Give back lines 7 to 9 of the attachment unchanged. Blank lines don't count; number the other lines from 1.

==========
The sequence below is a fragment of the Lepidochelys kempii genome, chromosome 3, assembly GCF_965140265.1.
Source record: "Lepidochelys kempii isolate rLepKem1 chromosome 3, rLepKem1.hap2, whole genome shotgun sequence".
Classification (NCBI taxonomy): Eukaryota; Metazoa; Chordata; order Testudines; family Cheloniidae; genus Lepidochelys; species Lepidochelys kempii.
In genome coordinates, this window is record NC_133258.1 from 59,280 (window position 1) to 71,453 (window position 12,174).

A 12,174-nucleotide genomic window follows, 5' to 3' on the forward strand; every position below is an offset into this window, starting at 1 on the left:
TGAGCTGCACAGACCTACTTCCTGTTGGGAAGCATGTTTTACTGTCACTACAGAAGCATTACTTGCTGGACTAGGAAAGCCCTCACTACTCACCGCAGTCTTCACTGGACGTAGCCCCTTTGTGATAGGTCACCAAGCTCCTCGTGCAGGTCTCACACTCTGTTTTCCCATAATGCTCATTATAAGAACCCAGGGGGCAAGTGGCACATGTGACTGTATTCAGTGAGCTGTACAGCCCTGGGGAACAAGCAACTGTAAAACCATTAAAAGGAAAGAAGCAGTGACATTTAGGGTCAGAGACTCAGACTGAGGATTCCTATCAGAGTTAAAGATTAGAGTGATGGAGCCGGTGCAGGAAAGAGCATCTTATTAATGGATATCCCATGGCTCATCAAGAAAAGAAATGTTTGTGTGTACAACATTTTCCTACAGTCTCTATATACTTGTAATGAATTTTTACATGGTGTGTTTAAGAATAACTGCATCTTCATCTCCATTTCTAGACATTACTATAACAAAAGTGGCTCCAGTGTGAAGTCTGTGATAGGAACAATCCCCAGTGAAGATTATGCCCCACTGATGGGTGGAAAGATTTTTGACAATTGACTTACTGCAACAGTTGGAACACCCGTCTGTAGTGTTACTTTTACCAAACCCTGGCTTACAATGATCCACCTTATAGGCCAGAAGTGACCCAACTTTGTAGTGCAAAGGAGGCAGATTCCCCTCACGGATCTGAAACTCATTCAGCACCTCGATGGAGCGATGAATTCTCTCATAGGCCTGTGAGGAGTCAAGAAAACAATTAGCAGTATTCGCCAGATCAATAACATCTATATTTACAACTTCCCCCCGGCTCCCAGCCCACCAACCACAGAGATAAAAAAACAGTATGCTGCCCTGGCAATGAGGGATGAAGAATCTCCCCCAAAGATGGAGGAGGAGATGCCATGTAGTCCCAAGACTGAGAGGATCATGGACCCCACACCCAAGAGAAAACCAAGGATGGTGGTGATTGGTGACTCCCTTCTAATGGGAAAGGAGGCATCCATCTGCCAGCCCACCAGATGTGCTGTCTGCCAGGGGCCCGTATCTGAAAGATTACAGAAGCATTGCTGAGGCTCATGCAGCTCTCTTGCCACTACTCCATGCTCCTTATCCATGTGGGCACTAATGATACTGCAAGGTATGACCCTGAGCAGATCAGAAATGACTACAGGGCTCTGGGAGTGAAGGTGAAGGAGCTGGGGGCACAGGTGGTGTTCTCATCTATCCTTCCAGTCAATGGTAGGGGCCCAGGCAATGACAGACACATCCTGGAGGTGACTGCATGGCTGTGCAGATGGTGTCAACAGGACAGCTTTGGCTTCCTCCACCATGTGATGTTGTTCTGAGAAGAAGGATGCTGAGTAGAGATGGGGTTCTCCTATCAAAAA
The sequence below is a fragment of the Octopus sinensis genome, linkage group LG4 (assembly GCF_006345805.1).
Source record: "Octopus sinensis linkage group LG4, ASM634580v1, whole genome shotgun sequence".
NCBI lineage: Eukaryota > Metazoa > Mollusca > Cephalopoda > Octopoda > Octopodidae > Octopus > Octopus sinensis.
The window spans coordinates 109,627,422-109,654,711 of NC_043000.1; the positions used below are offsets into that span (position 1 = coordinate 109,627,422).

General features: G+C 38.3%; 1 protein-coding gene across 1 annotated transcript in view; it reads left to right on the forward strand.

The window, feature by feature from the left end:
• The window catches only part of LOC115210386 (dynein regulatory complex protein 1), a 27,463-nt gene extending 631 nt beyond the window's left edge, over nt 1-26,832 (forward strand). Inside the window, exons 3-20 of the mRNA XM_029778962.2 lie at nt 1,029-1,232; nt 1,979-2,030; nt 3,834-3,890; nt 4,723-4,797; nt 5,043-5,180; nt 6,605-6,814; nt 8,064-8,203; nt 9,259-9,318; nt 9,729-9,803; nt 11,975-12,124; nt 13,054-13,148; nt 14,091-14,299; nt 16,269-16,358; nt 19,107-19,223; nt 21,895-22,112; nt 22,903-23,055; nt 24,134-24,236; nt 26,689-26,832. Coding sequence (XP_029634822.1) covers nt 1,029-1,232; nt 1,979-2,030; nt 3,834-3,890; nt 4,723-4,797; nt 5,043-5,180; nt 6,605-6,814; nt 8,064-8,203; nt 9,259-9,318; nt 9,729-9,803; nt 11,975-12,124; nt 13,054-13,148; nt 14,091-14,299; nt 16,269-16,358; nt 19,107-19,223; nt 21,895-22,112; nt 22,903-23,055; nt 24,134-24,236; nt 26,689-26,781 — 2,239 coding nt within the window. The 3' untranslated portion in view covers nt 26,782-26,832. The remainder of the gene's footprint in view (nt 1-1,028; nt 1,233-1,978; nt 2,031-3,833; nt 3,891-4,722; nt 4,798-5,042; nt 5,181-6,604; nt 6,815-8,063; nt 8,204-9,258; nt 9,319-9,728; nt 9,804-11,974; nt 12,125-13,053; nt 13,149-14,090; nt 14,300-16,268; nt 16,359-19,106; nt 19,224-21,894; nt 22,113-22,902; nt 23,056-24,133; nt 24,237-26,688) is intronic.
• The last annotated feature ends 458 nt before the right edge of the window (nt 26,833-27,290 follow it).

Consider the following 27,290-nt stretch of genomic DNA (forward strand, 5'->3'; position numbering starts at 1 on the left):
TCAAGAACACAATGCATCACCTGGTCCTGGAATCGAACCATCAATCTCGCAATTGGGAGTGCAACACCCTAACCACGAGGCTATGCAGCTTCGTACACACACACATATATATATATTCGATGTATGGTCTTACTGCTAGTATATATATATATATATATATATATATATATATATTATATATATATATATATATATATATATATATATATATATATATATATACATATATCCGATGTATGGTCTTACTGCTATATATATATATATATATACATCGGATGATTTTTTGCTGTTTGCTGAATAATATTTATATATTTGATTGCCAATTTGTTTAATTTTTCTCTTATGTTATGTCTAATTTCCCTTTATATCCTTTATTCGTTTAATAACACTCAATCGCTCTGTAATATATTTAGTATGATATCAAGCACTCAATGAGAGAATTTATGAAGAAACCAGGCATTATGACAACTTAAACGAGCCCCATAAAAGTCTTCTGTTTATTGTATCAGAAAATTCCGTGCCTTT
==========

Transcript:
The sequence below is a fragment of the Octopus sinensis genome, linkage group LG4 (assembly GCF_006345805.1).
Source record: "Octopus sinensis linkage group LG4, ASM634580v1, whole genome shotgun sequence".
NCBI lineage: Eukaryota > Metazoa > Mollusca > Cephalopoda > Octopoda > Octopodidae > Octopus > Octopus sinensis.